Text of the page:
The Rumors You’ve Heard About Negril Are True
The first thing to put to rest is the matter of drugs and nudity. Is it true what they say about Negril? That drugs are rampant, that marijuana is smoked in cigarettes the size of Havana cigars, that the rough wooden signs advertising “mushroom tea” refer to something considerably more potent than a health-food brew?
Is it true that the small scalloped beaches harbor females as naked as the day they were born and that the local youths who paddle their dugout canoes into these coves have something else on their minds than selling coral?
Is it really true that Negril is a final refuge for those aging flower children who were physically unable to make the transition from yippie to yuppie?
Or is it all an overblown myth, a cynical hype, a press agent’s fiction invented to lure the gullible tourist to this island instead of one of the dozens of others?
It is all true.
It Started on a Whim
I first visited Negril on a whim. Waiting at the Montego Bay airport for a plane to New York, I saw a long-haired young man with a scraggly beard and ragged shorts--nothing more. Something told me he was going to the beach on the western tip of Jamaica that was sometimes mentioned as an afterthought by travel agents who had booked previous vacations to the island.
I approached timidly and asked. He was going there, and in the friendliest fashion offered me a lift and his services in finding one of the rooms that he assured me were plentifully available in native shacks.
I demurred, but something stirred in me and instead of taking my flight home, I impulsively hopped a propeller-driven shuttle, and 45 minutes later was walking barefoot, luggage in hand, on a miles-long beach with palm trees on my left and the Caribbean on my right.
Not far from the airport were two attractive beach-front hotels, but I felt somehow, that they weren’t for me. Beyond stretched untouched sand and vegetation, broken here and there by tiny wooden houses tucked among the trees.
Hotels and Huts
I walked several miles, leisurely, carelessly, sensing that this was going to be all right. I saw other hotels, not large, a few clusters of huts, and I stopped along the way, looking for the one that was waiting for me.
Behind a large sign a white frame house sat back near the road, while on the beach was a two-story structure made of tree trunks and branches, a sort of island log cabin. I passed it, then doubled back.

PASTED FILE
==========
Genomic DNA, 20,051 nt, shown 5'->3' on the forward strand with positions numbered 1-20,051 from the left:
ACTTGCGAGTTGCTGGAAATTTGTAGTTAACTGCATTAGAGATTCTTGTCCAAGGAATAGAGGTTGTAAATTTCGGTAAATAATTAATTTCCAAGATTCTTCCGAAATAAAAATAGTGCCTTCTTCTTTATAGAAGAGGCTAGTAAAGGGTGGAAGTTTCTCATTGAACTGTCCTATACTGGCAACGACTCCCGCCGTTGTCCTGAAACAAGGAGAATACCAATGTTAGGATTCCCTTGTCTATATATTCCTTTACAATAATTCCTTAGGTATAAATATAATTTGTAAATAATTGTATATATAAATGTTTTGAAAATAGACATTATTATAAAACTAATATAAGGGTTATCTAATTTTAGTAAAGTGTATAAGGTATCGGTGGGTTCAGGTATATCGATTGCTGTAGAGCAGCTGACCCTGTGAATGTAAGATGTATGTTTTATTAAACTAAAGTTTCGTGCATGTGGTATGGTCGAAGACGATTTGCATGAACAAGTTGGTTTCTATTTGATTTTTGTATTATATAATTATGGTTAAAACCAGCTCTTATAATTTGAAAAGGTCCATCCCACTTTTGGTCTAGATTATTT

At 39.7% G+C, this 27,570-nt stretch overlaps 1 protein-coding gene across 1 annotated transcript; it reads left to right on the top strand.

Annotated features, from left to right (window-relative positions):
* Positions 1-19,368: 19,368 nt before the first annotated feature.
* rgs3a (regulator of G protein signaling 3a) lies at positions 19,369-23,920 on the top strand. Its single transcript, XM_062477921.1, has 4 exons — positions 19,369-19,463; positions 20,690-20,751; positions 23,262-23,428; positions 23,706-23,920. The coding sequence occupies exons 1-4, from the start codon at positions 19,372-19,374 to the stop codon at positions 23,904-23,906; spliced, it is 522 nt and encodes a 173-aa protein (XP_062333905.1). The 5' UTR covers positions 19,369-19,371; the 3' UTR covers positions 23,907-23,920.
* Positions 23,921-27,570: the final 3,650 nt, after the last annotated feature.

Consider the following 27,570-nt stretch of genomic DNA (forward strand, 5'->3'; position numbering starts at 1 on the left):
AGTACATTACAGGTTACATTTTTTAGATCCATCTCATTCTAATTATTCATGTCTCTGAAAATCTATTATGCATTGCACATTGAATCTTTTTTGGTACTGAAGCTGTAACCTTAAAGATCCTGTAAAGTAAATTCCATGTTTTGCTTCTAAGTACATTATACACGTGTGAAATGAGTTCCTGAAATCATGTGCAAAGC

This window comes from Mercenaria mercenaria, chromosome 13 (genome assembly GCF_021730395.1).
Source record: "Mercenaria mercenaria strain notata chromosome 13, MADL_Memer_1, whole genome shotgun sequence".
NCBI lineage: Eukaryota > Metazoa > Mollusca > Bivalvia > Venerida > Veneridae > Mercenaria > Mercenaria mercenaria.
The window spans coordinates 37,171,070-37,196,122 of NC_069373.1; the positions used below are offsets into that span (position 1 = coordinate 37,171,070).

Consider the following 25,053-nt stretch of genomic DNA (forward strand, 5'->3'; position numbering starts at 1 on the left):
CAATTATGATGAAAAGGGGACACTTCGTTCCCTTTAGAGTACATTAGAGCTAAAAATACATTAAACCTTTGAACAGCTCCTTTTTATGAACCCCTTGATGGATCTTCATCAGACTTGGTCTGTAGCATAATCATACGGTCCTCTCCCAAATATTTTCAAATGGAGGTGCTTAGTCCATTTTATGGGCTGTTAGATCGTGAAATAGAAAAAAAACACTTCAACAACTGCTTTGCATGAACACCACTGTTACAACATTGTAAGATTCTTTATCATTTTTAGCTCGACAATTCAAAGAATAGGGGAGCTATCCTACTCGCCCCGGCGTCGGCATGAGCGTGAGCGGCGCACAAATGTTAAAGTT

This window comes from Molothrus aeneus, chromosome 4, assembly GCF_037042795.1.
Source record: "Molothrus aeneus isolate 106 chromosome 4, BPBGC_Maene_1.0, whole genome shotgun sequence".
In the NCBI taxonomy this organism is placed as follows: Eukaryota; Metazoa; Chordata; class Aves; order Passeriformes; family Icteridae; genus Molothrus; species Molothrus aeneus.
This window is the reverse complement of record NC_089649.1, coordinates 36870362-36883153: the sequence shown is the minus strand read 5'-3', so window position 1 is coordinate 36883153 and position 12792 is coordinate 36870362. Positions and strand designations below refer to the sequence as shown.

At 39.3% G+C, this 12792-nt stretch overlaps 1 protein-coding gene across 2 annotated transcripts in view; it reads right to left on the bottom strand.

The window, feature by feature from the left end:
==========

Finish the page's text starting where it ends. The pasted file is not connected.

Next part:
At the house a gentle young woman showed me rooms to let and then led me to the hut where I found a small square space with a bed, a table and a kerosene lamp. Down a path was a shower and toilet. Ten paces in the other direction was the sea.
It was $5. I took it.
That night I sat on a chair at the edge of the water. I saw, far away along the beach, occasional fires and house lights, scarcely brighter than stars in the pitch-black sky. The breeze was just above cool, not quite warm, and pushed at me softly.
There was nowhere to go, utterly nothing to do. I was the loneliest man in the world.
Bland Vegetarian Stew
Next morning I walked the beach until I met a woman carrying a basket from which she sold me fresh-baked banana bread, and oranges to wash it down. At lunch some dreadnoughted Rastafarians supplied me with a bland vegetarian stew they were cooking in a pot over a driftwood fire.
The rest of the day I explored, modestly. There was not much to see, and besides, my program precluded any untoward expenditure of energy. I stayed as long as I could, I think it was three days, and went home.
I’ve returned several times since that first visit. I’ve stayed at the Silver Sands where the showers sometimes worked, at the T-Water before it exploded in size, at the Sundowner in a room overlooking an immense bougainvillea that blazed with color, the waking sight every glorious day.
I have eaten in the Tree House where the food is dreadful. I have eaten at outdoor barbecues where old Jamaican women broil chicken and ribs and the food is dreadful. And I have eaten at the Coral Cove, a beautiful stuccoed hotel set in a gorgeous grove of palms and eucalyptus trees. The food was dreadful.
And still I come back.
Sun and Germans
It is not for the drugs; drugs are not my scene. It is not the nudity, although I certainly don’t object. I once joined a charming European family, parents, grandparents and children, in a cross-cultural seaside conversation. Yards of skin, including mine. Besides, wherever there are sun and Germans, there is nudity, and there are sun and Germans everywhere.
It is something else, special to Negril, that exerts this pull: a laid-back ease, a luxurious torpor that seeps into your bones and stops the clock until before you know it, you feel as if you’ve been hit with a velvet mallet. There may be some who manage a fairly high level of energy but they are few, and they are assuredly not Jamaican.